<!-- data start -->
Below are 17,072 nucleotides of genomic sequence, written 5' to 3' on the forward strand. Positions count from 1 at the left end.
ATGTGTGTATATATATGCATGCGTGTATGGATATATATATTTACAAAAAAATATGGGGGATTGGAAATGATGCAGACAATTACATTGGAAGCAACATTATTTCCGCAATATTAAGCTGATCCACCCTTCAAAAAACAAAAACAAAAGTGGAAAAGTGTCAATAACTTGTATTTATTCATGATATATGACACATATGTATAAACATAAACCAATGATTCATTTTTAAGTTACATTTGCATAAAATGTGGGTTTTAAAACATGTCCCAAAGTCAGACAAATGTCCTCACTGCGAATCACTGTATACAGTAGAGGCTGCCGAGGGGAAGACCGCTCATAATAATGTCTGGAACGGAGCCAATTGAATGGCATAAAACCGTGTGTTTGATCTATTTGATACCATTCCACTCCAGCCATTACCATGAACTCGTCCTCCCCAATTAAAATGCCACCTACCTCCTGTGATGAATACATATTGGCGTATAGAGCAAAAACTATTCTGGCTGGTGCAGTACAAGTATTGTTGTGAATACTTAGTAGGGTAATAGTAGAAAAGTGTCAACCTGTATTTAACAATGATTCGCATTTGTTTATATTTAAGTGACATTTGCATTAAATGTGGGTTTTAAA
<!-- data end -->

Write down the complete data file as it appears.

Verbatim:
Below are 17,072 nucleotides of genomic sequence, written 5' to 3' on the forward strand. Positions count from 1 at the left end.
ATGTGTGTATATATATGCATGCGTGTATGGATATATATATTTACAAAAAAATATGGGGGATTGGAAATGATGCAGACAATTACATTGGAAGCAACATTATTTCCGCAATATTAAGCTGATCCACCCTTCAAAAAACAAAAACAAAAGTGGAAAAGTGTCAATAACTTGTATTTATTCATGATATATGACACATATGTATAAACATAAACCAATGATTCATTTTTAAGTTACATTTGCATAAAATGTGGGTTTTAAAACATGTCCCAAAGTCAGACAAATGTCCTCACTGCGAATCACTGTATACAGTAGAGGCTGCCGAGGGGAAGACCGCTCATAATAATGTCTGGAACGGAGCCAATTGAATGGCATAAAACCGTGTGTTTGATCTATTTGATACCATTCCACTCCAGCCATTACCATGAACTCGTCCTCCCCAATTAAAATGCCACCTACCTCCTGTGATGAATACATATTGGCGTATAGAGCAAAAACTATTCTGGCTGGTGCAGTACAAGTATTGTTGTGAATACTTAGTAGGGTAATAGTAGAAAAGTGTCAACCTGTATTTAACAATGATTCGCATTTGTTTATATTTAAGTGACATTTGCATTAAATGTGGGTTTTAAA